Health care reform in this country has been a long time coming. In my opinion, far too long. For too long the healthcare needs of the American people took a back seat to Big Insurance, Big Pharma, and the Big Healthcare Lobby. For too long, the special healthcare interests have called the tune and the American people have paid the piper an ever higher price.
The results were as predictable as they were unacceptable. Insurance premiums (for those who could afford coverage at all) have been on an unsustainable upward spiral. Insurance companies have heartlessly denied coverage to the sick and callously cherry picked the healthy to bolster their bottom lines. More than 47 million Americans, including 822,700 right here in Louisiana, are living their lives one illness away from diaster.
It angers me that right here in America and in New Orleans there are too many conversations over the kitchen table where decent, hard working people are trying to decide between paying for their prescription drugs or putting food on the table. Our seniors and children are sicker than ever. Infant mortality rates are approaching the levels of a third world country. And contrary to what the Republican Party tells us, going to the emergency room is not a national healthcare plan. These sad facts have sometimes led me to wonder if this is America or Somalia.
I was heartened this past week to see that the Congress is finally showing the backbone necessary to deal with the healthcare crisis. I applaud President Obama and leaders in the House of Representatives for their bold leadership in moving this issue from the background to the bright foreground.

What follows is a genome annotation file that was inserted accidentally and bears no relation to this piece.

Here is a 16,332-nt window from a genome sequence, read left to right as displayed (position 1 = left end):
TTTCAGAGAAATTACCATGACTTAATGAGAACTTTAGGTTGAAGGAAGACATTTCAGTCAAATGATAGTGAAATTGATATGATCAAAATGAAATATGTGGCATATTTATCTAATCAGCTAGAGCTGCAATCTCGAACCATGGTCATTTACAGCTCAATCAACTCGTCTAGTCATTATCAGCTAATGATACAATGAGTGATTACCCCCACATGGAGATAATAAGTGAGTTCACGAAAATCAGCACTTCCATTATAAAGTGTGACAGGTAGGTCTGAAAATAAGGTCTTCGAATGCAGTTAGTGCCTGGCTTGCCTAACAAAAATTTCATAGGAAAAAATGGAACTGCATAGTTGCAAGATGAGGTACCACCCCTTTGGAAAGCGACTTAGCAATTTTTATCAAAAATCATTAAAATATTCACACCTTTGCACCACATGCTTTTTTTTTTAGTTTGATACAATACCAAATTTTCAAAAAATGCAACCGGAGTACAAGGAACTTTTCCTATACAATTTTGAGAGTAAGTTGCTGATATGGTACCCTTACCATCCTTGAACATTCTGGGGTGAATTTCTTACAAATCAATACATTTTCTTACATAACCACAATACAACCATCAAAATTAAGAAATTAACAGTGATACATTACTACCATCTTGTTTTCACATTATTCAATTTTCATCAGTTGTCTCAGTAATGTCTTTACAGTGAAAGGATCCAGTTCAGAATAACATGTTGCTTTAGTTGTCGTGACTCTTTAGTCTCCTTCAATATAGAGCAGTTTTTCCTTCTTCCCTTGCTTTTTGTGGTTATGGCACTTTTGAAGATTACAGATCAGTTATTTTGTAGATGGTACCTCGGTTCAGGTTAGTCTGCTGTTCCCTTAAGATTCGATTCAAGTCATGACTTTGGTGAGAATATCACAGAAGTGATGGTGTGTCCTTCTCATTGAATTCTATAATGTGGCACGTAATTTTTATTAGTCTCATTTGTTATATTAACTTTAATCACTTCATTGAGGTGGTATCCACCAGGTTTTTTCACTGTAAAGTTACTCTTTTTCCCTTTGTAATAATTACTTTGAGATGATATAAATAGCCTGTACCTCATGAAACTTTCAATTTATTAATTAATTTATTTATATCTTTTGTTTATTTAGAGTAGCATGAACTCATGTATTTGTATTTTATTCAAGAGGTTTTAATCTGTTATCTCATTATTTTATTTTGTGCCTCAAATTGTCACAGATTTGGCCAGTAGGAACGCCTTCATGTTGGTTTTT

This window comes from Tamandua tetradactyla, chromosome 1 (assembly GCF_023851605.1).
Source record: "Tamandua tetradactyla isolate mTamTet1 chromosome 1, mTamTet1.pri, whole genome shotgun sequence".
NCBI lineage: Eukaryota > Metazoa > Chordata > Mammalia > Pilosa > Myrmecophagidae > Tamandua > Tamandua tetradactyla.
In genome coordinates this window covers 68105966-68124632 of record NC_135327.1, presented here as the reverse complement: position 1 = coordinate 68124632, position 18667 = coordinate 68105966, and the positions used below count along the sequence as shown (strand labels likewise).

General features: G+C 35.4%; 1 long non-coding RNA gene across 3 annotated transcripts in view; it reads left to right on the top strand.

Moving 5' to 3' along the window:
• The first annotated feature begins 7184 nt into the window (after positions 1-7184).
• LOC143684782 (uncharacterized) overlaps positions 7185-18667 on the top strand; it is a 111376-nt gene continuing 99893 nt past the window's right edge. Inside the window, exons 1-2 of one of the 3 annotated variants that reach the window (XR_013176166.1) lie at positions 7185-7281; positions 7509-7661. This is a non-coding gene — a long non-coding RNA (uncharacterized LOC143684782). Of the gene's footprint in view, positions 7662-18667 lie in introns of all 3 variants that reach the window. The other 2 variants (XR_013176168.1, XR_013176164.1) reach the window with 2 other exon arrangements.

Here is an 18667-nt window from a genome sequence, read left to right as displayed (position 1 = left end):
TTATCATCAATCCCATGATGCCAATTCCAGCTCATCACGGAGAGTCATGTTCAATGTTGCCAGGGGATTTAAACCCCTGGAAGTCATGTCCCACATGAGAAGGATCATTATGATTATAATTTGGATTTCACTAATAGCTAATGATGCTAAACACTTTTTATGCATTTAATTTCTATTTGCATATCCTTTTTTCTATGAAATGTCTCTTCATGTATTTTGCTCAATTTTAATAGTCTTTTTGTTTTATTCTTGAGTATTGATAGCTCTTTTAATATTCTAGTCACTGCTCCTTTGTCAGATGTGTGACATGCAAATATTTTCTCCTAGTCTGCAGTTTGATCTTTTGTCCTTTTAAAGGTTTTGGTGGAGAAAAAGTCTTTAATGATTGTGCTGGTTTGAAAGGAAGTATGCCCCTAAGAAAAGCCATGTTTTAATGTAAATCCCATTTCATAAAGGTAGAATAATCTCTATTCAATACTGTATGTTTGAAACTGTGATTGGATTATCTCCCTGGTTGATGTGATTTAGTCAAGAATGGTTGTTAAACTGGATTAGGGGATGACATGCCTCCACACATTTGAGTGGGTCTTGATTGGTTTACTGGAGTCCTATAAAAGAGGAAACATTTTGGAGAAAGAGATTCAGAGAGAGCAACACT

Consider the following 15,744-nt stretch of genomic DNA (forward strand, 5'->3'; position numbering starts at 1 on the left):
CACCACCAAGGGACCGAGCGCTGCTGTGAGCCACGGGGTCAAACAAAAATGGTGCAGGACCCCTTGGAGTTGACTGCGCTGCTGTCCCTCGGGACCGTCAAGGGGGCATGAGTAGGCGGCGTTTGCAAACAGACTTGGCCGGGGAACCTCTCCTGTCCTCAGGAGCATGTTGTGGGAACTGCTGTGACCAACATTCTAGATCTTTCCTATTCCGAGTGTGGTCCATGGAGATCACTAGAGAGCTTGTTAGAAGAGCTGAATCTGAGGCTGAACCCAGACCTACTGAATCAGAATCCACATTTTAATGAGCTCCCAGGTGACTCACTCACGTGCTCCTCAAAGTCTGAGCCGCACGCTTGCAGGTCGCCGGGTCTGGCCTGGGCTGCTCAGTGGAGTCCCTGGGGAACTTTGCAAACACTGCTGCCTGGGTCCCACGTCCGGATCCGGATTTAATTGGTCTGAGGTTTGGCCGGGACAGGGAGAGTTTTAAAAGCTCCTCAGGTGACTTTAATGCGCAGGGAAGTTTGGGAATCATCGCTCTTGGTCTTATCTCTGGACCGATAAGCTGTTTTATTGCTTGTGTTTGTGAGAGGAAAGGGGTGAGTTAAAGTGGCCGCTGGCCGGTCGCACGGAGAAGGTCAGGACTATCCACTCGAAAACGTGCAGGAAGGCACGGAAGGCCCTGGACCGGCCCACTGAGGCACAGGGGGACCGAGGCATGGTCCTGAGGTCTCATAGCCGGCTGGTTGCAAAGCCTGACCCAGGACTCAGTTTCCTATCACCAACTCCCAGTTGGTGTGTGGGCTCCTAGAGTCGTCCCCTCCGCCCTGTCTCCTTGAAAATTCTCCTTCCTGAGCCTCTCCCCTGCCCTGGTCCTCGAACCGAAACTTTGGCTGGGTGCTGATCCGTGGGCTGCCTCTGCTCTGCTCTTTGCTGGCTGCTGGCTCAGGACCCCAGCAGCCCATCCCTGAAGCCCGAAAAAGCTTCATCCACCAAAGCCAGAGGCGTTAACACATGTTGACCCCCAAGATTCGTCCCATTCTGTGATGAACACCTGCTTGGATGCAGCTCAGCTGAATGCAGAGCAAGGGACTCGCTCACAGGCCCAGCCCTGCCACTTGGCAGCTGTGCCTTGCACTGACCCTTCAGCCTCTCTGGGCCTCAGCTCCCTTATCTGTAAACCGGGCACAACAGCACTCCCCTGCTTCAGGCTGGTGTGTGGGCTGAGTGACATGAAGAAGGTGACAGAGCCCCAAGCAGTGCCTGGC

As the debate over national healthcare shifts to the Senate, it is abundantly clear that the healthcare issue is larger and more vital than just the health of the American public. Society's willingness to finally face this complex challenge head on speaks volumes about not only the positive role government can play in people's lives but also about the courage of a nation.
It is finally dawning on us all that fair, affordable, universal health care goes beyond healing the sick. At its heart, healthcare is an issue of basic of human rights. Basic healthcare is the foundation stone upon which a strong, vibrant, and compassionate society is built. It is a society that views the health of its citizens as central to our most deeply held beliefs of life, liberty, and the pursuit of happiness.
Some may ask "Why the rush on healthcare?" We rush for the single mother in St. Bernard's Parrish desperately seeking chemotherapy for her child sick with leukemia. We rush for the 50 year old dock worker with diabetes who has been denied coverage because of a preexisting condition. We rush for the accident victim whose insurance just decides one day to drop them and stop paying their benefits. We rush to get healthcare done because when all is said and done, there are lives at stake.
Is the legislation that just came out of the House of Representatives perfect? No, it is not. The inclusion of the Stupack-Pitts amendment, which was added at the eleventh hour to gain passage of the House bill, is disturbing. This amendment would be a blow to a woman's right to choose and would mark a significant step backwards on the hard-fought abortion rights victories of the past three and a half decades. The President and many members of both the House and the Senate have said they will oppose this amendment if it appears in the final version of the healthcare bill. I believe that is the right thing to do.
That said, I urge the President and the Congress to work to get healthcare passed and passed soon. As President Kennedy once said: "We choose to do this work not because it is easy. We choose to do it because it is hard." At that time, Kennedy was talking about sending a man to the moon. I truly believe that we must harness that same spirit to solve our health care crisis once and for all. We can and must seize this historic opportunity to do what is right for so many millions of our fellow citizens. Yes, it is hard. If it was easy, healthcare reform would have been done a long time ago.
The time for waiting is over. The time for talk has passed. The time for bold leadership is upon us. Mr. President, Members of Congress, the eyes of a nation are upon you. It's time to stand up and do the right thing for our families, for our communities, and for our country.